My interest in organic-inorganic hybrid perovskite dates to 2015 when I was a Ph.D. student working on organic nanolaser projects. At that time, hybrid perovskites were emerging candidates for light-emitting diodes (LEDs) and nanolasers because of their outstanding optoelectronic properties with remarkable tunability (Nat. Nanotechnol. 9, 687 (2014); Nat. Mater. 13, 476 (2014); Nat. Mater. 14, 636 (2015)). I was really impressed by the development of perovskite-based optoelectronic devices in the following years. When I was about to graduate, I realized that perovskite LEDs were very promising for commercialization and also held great potential in achieving electrically driven lasers.
I was lucky enough to join Prof. Letian Dou’s research group at Davidson School of Chemical Engineering, Purdue University as a postdoc. research associate in 2019 and started to work on perovskite LEDs. Inspired by recent work in our group on organic ligand design for novel two-dimensional (2D) perovskites (Nat. Chem. 11, 1151-1157 (2019)), I decided to rationally design and synthesize organic molecules to benefit charge injection, enhance the stability, and passivate the defects in perovskite LEDs, all of which eventually led to two successful projects (Angew. Chem. Int. Ed. 60, 8337-8343 (2021); ACS Nano 15, 6316-6325 (2021)). Even though the device performance I demonstrated in these works is not impressive enough, I really acquired a deeper understanding of the field afterward. To further advance the device performance in terms of both external quantum efficiency and stability, quasi-2D perovskites came to my mind regarding their superior optoelectronic properties with enhanced environmental stability compared to their 3D counterparts. However, the performance of quasi-2D perovskite LEDs back then is likely limited by the formation of multiple quantum wells with uncontrollable phase distribution in the films. This phenomenon was typically called “phase separation” or more specifically described as “phase disproportionation” by us.
To make a phase purer quasi-2D perovskite film, we have to answer two related fundamental questions. The first question we faced was to understand the origin of this phase disproportionation issue. As has been discussed before (Nat. Commun. 9, 3541 (2018)), phase separation is a spontaneous process for typical quasi-2D perovskites because n = 1 phase (Fig. 1a) is enthalpically favored and a mixture of n-phases is entropically favored. In other words, the formation of a film with broad phase distribution is unavoidable because it is a thermodynamically favored process. Considering mass transport (kinetic factor) must happen during phase disproportionation and the ionic feature of perovskite materials, we speculated that the ligands might control the kinetics and thus phase purity by modulating the ion diffusion barriers or defect densities through which ion diffusion can occur. The next challenge was designing novel organic ligands to inhibit ion migration and reduce defect density as much as possible. Recent works have demonstrated that conjugated ligands (e.g., TEA) can inhibit ion diffusion within and between 2D perovskite heterostructures (Nature 580, 614-620 (2020); Nat. Nanotechnol. 16, 584-591 (2021)). To better suppress ion diffusion, we innovatively designed and synthesized two new organic conjugated ligands, PPT' and PPT. The design of these ligands was motivated by their relatively large π-systems, which is already an established factor for suppressing ion diffusion, and their distinct cross-sections due to the increased steric barrier. This latter factor may lead to better solution processability and unusual phase control behaviors, which is yet to be explored.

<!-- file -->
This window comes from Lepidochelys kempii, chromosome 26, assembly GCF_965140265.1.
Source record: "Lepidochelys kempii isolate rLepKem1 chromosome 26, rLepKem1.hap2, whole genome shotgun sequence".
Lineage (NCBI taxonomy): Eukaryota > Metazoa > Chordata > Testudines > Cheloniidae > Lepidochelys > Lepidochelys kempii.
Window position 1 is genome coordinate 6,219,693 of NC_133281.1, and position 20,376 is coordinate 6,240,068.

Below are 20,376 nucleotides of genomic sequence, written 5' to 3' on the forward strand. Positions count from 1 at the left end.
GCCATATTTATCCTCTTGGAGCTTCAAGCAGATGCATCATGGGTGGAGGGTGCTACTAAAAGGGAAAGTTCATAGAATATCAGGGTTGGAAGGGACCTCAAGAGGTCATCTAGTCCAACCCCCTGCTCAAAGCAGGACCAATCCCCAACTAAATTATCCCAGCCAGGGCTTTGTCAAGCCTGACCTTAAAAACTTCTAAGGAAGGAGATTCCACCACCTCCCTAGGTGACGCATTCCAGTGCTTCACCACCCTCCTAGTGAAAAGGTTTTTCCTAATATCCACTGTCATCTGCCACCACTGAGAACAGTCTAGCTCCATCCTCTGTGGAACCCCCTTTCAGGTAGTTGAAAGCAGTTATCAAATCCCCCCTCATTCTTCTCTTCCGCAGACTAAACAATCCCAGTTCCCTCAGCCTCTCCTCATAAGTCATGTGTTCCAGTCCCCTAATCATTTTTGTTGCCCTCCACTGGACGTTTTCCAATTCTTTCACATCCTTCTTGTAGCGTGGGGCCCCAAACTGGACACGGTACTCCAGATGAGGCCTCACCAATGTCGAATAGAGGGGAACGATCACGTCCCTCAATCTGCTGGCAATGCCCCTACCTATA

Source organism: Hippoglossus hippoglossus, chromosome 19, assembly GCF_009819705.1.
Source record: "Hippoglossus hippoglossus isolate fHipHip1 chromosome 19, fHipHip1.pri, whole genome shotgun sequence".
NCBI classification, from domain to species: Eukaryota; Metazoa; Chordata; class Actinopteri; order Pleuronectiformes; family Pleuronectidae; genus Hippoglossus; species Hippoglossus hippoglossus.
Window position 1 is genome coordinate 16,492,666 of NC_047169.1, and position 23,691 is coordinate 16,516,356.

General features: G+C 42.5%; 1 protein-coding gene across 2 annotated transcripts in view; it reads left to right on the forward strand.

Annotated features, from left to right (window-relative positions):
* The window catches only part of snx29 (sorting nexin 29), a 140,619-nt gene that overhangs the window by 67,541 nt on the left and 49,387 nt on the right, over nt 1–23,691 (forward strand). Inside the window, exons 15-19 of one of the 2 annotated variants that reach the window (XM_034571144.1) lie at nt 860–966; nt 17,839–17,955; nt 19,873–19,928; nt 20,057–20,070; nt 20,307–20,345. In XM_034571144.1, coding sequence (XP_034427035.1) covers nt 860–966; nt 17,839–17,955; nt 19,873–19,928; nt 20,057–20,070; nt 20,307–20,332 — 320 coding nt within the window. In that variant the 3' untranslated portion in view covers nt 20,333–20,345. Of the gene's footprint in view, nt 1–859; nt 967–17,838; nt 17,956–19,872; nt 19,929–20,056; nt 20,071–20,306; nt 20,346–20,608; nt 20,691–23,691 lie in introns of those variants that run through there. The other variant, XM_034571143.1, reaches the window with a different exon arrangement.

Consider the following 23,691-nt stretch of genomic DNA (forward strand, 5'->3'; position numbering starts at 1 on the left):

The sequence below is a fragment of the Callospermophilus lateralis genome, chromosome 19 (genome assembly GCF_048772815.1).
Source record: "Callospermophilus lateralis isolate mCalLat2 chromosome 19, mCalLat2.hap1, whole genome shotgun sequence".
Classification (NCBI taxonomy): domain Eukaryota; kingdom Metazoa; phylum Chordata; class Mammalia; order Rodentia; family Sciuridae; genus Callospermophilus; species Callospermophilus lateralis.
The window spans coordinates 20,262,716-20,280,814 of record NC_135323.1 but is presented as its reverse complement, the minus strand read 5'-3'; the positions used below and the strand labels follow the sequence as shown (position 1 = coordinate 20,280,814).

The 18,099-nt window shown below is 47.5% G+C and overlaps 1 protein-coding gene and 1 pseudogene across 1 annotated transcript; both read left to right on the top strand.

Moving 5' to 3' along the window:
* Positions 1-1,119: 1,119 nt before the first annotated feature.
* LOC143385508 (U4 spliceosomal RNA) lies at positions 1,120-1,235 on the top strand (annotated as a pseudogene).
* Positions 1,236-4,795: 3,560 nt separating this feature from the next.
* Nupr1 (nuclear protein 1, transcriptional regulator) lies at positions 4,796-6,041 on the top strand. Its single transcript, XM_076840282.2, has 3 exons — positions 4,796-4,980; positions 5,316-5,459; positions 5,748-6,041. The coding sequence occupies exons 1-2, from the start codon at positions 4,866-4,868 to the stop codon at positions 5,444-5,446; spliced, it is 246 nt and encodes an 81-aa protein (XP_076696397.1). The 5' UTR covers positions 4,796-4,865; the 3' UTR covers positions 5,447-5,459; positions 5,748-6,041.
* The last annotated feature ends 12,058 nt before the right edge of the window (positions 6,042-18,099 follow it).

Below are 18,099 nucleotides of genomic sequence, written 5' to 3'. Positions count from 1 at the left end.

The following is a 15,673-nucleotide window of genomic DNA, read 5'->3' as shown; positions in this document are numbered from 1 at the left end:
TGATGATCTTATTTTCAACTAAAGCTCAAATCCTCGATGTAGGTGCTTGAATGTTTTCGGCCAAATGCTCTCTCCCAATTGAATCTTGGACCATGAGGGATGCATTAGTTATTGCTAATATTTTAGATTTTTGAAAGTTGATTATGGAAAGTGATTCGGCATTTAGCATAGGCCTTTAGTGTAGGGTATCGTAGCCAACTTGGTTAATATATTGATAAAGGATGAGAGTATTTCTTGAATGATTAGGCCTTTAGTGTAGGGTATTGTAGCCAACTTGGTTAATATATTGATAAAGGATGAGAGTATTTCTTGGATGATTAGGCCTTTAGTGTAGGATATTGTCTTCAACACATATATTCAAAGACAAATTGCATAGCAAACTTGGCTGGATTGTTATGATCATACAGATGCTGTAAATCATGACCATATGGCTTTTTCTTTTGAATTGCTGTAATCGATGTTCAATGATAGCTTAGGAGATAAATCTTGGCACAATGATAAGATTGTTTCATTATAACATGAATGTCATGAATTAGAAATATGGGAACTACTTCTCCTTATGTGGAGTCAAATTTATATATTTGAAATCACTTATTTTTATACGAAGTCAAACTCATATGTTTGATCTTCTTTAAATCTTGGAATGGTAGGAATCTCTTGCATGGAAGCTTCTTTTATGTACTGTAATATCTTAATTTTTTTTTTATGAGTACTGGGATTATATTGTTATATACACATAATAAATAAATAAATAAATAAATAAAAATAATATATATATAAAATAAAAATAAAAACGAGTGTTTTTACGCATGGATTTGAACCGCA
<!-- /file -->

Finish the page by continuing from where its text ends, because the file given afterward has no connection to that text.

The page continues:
Molecular dynamics (MD) simulations were carried out to compare the free energy barrier of interlayer I- diffusion in perovskites based on different ligands, which provide means to clarify the ligand effects on phase distribution control. By conducting a series of thin film studies combined with in-situ characterizations, we found that bulkier ligands can better suppress ionic transport, thus enabling perovskite thin films with narrowed phase distributions (i.e., higher phase purity), reduced defect densities, and enhanced radiative recombination efficiencies (Fig. 1b, c). Consequently, we are able to achieve efficient and stable deep-red light-emitting diodes with a peak external quantum efficiency of 26.3% (average 22.9% among 70 devices and crosschecked). To the best of our knowledge, this is the highest efficiency reported so far for a quasi-2D halide perovskite LED in the red region. Our devices also exhibit wide wavelength tunability and improved spectral and phase stability compared with existing quasi-2D perovskite light-emitting diodes.
Fig. 1| a, The schematic illustration for the general structure of quasi-2D perovskites and the chemical structures of large organic ligands, BA, TEA, PPT', and PPT, studied in this work. b,c, BA and TEA (b); PPT' and PPT (c) based crystallization schemes summarized from a series of characterizations.
Our work provides critical insights into the molecular design and crystallization kinetics of low-dimensional perovskite semiconductors for light-emitting devices. We believe this molecular engineering strategy could be expanded to other perovskite-based optoelectronic devices. This work also suggests that there is a bright future in transforming perovskite LED technology into real-world applications.
Read our paper in Nature Communications: https://www.nature.com/articles/s41467-023-36118-7.